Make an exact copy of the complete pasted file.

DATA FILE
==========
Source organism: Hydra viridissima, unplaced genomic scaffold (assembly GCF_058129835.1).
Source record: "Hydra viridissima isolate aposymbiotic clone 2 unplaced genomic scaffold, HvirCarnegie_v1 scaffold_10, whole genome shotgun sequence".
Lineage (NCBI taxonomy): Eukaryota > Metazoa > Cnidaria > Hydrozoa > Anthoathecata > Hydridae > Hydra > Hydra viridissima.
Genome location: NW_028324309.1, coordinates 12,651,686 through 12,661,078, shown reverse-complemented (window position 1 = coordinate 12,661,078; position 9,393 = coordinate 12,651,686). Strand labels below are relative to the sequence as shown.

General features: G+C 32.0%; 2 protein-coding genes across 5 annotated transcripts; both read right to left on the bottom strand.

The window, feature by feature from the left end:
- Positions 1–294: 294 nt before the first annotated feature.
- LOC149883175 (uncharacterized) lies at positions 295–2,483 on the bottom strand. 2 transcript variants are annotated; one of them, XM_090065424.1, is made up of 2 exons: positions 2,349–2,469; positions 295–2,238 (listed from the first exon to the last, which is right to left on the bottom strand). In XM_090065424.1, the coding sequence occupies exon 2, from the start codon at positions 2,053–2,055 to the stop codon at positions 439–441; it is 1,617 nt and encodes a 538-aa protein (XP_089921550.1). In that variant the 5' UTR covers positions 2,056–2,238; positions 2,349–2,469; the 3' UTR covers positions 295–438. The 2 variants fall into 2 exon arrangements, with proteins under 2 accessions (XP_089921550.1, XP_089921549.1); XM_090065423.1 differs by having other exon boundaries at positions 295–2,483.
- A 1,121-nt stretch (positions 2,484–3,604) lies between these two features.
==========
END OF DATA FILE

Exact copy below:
Source organism: Hydra viridissima, unplaced genomic scaffold (assembly GCF_058129835.1).
Source record: "Hydra viridissima isolate aposymbiotic clone 2 unplaced genomic scaffold, HvirCarnegie_v1 scaffold_10, whole genome shotgun sequence".
Lineage (NCBI taxonomy): Eukaryota > Metazoa > Cnidaria > Hydrozoa > Anthoathecata > Hydridae > Hydra > Hydra viridissima.
Genome location: NW_028324309.1, coordinates 12,651,686 through 12,661,078, shown reverse-complemented (window position 1 = coordinate 12,661,078; position 9,393 = coordinate 12,651,686). Strand labels below are relative to the sequence as shown.

General features: G+C 32.0%; 2 protein-coding genes across 5 annotated transcripts; both read right to left on the bottom strand.

The window, feature by feature from the left end:
- Positions 1–294: 294 nt before the first annotated feature.
- LOC149883175 (uncharacterized) lies at positions 295–2,483 on the bottom strand. 2 transcript variants are annotated; one of them, XM_090065424.1, is made up of 2 exons: positions 2,349–2,469; positions 295–2,238 (listed from the first exon to the last, which is right to left on the bottom strand). In XM_090065424.1, the coding sequence occupies exon 2, from the start codon at positions 2,053–2,055 to the stop codon at positions 439–441; it is 1,617 nt and encodes a 538-aa protein (XP_089921550.1). In that variant the 5' UTR covers positions 2,056–2,238; positions 2,349–2,469; the 3' UTR covers positions 295–438. The 2 variants fall into 2 exon arrangements, with proteins under 2 accessions (XP_089921550.1, XP_089921549.1); XM_090065423.1 differs by having other exon boundaries at positions 295–2,483.
- A 1,121-nt stretch (positions 2,484–3,604) lies between these two features.